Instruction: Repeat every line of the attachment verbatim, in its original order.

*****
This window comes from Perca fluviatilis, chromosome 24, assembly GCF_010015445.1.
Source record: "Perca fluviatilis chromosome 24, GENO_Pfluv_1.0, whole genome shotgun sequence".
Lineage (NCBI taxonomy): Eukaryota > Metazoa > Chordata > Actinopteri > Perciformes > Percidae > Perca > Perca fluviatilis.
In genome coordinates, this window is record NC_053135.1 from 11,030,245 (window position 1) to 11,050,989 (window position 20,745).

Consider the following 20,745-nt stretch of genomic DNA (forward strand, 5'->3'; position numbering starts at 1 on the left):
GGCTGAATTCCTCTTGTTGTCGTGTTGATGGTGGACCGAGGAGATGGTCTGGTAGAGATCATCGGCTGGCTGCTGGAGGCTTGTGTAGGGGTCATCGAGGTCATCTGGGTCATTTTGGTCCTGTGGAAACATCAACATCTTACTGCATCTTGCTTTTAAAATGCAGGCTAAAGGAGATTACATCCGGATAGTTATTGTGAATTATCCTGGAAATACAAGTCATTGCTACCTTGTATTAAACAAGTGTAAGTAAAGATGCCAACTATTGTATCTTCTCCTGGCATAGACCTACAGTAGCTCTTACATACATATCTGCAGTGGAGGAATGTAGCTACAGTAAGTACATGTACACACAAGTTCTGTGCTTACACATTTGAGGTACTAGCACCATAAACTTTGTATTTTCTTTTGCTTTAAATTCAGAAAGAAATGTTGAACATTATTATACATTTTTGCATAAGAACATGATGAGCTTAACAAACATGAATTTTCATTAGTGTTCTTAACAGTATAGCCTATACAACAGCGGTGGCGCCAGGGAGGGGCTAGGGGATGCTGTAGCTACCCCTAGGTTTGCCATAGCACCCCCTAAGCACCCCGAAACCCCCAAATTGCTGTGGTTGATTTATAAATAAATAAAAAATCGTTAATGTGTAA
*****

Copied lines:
This window comes from Perca fluviatilis, chromosome 24, assembly GCF_010015445.1.
Source record: "Perca fluviatilis chromosome 24, GENO_Pfluv_1.0, whole genome shotgun sequence".
Lineage (NCBI taxonomy): Eukaryota > Metazoa > Chordata > Actinopteri > Perciformes > Percidae > Perca > Perca fluviatilis.
In genome coordinates, this window is record NC_053135.1 from 11,030,245 (window position 1) to 11,050,989 (window position 20,745).

Consider the following 20,745-nt stretch of genomic DNA (forward strand, 5'->3'; position numbering starts at 1 on the left):
GGCTGAATTCCTCTTGTTGTCGTGTTGATGGTGGACCGAGGAGATGGTCTGGTAGAGATCATCGGCTGGCTGCTGGAGGCTTGTGTAGGGGTCATCGAGGTCATCTGGGTCATTTTGGTCCTGTGGAAACATCAACATCTTACTGCATCTTGCTTTTAAAATGCAGGCTAAAGGAGATTACATCCGGATAGTTATTGTGAATTATCCTGGAAATACAAGTCATTGCTACCTTGTATTAAACAAGTGTAAGTAAAGATGCCAACTATTGTATCTTCTCCTGGCATAGACCTACAGTAGCTCTTACATACATATCTGCAGTGGAGGAATGTAGCTACAGTAAGTACATGTACACACAAGTTCTGTGCTTACACATTTGAGGTACTAGCACCATAAACTTTGTATTTTCTTTTGCTTTAAATTCAGAAAGAAATGTTGAACATTATTATACATTTTTGCATAAGAACATGATGAGCTTAACAAACATGAATTTTCATTAGTGTTCTTAACAGTATAGCCTATACAACAGCGGTGGCGCCAGGGAGGGGCTAGGGGATGCTGTAGCTACCCCTAGGTTTGCCATAGCACCCCCTAAGCACCCCGAAACCCCCAAATTGCTGTGGTTGATTTATAAATAAATAAAAAATCGTTAATGTGTAA